Alex is known for his compositions that convey foreboding messages of something disruptive beyond the horizon but in seeing many of the his works based on Rhoda there is also an undeniably playful spirit that comes through these images of this woman, his wife. We see her at leisure with the figure we can interpret as Alex in the background close enough to be at her call but far enough as to not disturb her relaxation; we see her with her pets and her children and playing the piano while her aging husband sits close by. Over their lifetime Alex portrays her nude and exposed but accessible in her humanness, flaws not banished for the sake of the artist reflecting a perfected muse. She is real and charming, a crisp outline of paint separates her from the background but because we never fully see her face this woman still manages to maintain complexity surrounded by mystery.

Her head is lost inside of a canoe that she portages to another place; she stands with acceptance, a body shaped by age, in front of the old grandfather clock in their home. The image I come to love the most is of Rhoda defiantly naked and flipping the perspective of the world upside down, the cat as a casual witness. I feel it illustrates the adoration Alex had for this woman, at once his muse and the mother of his children. I can sense a chuckle from him and hear laughter from her as she gingerly makes her way down to plant her feet back on the ground. Headstand (1982) becomes the image that I end up visiting again and gain and the one final time to say farewell as the show closes its doors.

Thanks to the AGO & the OAG for providing an opportunity to view the life and work of two important Canadian artists.

Alex Colville closes today Sunday, January 4 at the Art Gallery of Ontario, Toronto.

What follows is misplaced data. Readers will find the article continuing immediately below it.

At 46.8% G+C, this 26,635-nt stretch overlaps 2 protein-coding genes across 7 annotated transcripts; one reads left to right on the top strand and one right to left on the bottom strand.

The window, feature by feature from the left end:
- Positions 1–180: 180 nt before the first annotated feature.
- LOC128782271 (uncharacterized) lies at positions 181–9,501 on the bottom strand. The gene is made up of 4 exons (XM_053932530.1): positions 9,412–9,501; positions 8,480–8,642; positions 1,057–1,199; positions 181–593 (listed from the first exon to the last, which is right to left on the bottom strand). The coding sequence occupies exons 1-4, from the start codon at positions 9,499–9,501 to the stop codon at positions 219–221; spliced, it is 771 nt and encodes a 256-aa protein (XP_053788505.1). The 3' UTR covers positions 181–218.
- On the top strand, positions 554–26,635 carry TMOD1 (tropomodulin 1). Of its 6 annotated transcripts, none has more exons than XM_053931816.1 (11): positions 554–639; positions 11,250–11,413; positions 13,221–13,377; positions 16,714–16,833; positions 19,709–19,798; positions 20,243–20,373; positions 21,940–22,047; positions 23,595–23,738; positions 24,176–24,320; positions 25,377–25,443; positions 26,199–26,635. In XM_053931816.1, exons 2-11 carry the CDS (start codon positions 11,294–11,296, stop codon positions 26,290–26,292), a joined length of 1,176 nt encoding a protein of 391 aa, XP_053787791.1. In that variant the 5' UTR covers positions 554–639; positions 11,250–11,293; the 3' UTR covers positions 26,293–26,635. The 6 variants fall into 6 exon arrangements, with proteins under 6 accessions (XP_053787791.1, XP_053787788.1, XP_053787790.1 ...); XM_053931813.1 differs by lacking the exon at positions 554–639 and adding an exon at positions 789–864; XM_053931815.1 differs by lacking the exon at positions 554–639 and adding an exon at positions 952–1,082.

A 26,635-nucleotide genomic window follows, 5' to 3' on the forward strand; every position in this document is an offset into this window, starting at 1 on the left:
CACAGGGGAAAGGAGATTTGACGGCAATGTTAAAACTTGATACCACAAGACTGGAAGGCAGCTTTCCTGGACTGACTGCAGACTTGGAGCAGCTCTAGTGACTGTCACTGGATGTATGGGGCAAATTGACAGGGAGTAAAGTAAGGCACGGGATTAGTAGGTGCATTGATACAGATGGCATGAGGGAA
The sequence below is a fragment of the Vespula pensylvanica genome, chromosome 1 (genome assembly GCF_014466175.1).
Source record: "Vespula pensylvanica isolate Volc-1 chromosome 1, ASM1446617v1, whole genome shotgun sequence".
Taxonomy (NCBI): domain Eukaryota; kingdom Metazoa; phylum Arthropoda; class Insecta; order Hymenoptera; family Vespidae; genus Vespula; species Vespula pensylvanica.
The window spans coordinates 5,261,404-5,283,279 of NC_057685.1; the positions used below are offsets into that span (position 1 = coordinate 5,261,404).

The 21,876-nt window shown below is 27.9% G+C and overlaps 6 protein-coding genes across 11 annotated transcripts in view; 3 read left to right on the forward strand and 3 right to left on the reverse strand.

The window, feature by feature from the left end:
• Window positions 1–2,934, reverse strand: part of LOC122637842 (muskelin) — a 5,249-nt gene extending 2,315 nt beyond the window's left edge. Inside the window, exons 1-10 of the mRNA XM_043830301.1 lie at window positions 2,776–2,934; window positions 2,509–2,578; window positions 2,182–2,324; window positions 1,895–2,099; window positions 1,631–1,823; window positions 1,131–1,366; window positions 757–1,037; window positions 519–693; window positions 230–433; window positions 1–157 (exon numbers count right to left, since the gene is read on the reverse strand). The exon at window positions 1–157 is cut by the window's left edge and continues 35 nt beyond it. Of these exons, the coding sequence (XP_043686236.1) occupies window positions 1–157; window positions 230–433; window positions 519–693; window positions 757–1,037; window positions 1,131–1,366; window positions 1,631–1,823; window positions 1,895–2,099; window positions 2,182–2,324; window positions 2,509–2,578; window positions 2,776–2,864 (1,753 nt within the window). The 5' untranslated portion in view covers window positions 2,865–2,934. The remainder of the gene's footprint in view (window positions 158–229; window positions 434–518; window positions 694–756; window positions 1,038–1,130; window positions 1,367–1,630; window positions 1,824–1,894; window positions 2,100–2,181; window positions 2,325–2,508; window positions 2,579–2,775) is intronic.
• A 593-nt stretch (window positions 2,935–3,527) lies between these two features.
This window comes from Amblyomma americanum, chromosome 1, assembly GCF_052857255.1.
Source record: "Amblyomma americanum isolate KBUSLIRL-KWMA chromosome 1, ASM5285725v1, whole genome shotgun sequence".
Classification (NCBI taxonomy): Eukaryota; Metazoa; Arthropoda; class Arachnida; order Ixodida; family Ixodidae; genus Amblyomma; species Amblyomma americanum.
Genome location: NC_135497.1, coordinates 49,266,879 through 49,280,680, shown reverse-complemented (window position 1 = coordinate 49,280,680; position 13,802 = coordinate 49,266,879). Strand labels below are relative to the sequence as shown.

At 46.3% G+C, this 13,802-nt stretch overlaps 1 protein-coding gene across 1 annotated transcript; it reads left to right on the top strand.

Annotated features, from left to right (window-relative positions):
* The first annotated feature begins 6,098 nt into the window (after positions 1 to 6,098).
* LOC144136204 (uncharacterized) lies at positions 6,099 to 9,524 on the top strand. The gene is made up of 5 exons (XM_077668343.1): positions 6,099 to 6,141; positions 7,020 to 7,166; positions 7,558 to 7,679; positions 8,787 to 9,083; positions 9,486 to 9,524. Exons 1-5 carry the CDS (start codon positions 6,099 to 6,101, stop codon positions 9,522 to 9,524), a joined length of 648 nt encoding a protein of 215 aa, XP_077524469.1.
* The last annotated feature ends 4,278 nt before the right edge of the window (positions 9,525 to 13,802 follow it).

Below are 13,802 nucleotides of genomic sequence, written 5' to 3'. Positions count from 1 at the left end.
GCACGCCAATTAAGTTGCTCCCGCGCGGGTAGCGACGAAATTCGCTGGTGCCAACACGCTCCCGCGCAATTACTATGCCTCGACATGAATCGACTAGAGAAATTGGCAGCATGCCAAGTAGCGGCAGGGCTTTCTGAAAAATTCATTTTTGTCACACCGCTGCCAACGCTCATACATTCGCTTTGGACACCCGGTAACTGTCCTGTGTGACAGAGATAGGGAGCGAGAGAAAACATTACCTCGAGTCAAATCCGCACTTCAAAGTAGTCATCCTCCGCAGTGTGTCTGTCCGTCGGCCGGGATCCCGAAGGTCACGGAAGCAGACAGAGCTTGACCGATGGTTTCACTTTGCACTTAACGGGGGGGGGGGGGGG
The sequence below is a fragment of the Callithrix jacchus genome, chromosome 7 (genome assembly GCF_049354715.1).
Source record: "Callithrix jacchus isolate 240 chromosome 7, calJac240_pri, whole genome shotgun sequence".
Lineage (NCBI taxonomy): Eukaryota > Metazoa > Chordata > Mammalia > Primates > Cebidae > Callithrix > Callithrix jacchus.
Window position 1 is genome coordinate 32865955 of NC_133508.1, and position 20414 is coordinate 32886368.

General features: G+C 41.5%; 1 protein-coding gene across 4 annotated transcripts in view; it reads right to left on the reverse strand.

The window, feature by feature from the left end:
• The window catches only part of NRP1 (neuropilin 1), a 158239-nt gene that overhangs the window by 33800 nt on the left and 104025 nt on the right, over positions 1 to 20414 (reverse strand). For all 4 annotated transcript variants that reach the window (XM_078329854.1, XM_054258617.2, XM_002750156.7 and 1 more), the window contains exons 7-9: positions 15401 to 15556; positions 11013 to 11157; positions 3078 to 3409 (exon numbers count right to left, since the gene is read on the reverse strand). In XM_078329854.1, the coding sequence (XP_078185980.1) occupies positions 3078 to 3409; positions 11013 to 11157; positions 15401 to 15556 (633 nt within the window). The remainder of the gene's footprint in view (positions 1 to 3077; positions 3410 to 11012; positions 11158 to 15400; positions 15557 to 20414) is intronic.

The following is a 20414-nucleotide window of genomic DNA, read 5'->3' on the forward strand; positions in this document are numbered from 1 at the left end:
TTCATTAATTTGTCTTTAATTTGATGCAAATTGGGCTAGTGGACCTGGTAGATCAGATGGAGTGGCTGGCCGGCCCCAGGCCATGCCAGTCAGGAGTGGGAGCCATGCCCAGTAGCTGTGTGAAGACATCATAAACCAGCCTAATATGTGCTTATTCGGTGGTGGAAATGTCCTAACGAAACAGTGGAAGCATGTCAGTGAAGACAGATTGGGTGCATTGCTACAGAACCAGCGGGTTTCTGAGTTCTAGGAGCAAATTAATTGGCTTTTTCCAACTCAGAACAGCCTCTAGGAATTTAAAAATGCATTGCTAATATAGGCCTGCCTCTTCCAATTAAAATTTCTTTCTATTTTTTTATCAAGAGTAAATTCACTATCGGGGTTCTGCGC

Alma: The Life and Art of Alma Duncan (1917 – 2004) closes Sunday, January 11 at the Ottawa Art Gallery, Ottawa.

All above images by Leah Snyder for Mixed Bag Mag. 

 

REMEMBRANCE DAY OTTAWA: Monuments, Memory & the Cultural Amnesia Many Work to Change

Remembrance Day at the National Aboriginal Veterans Monument & the National War Memorial.

I will let my images speak for themselves. Information on the people who have served this country:


Above images by Leah Snyder for Mixed Bag Mag. 

FREE HUGS & LANGUAGE LESSONS: Savannah Simon teaches us to #SpeakMikmaq

I am not going to tie this up with many words because a few lines will get the message across better than a post full of paragraphs or a lesson in history. What Savannah Simon shared at the Michaëlle Jean Foundation’s “Power of the Arts Forum” says it all.

Her grandmother had her language beaten out of her in residential school. She found a way back to her mother tongue when she fell in love with Savannah’s grandfather. He re-taught his love the language she had lost.

In residential school her grandmother went 6 years without being hugged. That is why Savannah gives away free hugs, so no one feels the isolation that comes from not being lovingly embraced by another.

Savannah’s other passion is to teach people her language.
#SpeakMikmaq “L’nuisi, it’s that easy.”

Support Indigenous languages and learning. You can find out more information on Savannah on twitter @MsNativeWarrior and on her youtube channel.

Find out more about the Michaëlle Jean Foundation on the website and witness the #PowerofTheArts | #PouvoirDesArts weekend on twitter @Power_OfTheArts.

FYI – If you are interested in learning more about Canada’s complex history with First Peoples join writers Waubgeshig Rice (Anishinaabe), Suzanne Keeptwo (Métis & Irish) along with John Ralston Saul to discuss John’s book “The Comeback” tonight Monday, November 10 at 7 pm Southminster United Church, Ottawa.

More info on the Writers Festival website as well as on Facebook and twitter @WritersFest or #OIWF.

Above images by Leah Snyder for Mixed Bag Mag. 

IN MEMORY OF A FALLEN SOLDIER AT THE WAR MONUMENT IN OTTAWA TODAY

Soldier standing on guard in front of monument for World War One

A soldier lost his life today while watching over the “Tomb of the Unknown Soldier” at the War Monument, Ottawa. Our thoughts are with the family impacted by the loss of someone they love as well as with the country of Canada. May our leaders act with discretion and wisdom. May they look at the systems that lead to the radicalization of people and take actions that work towards peace rather than promote militarization.

Offering of tobacco wrapped in red cloth beside poppy on Remembrance Day wreath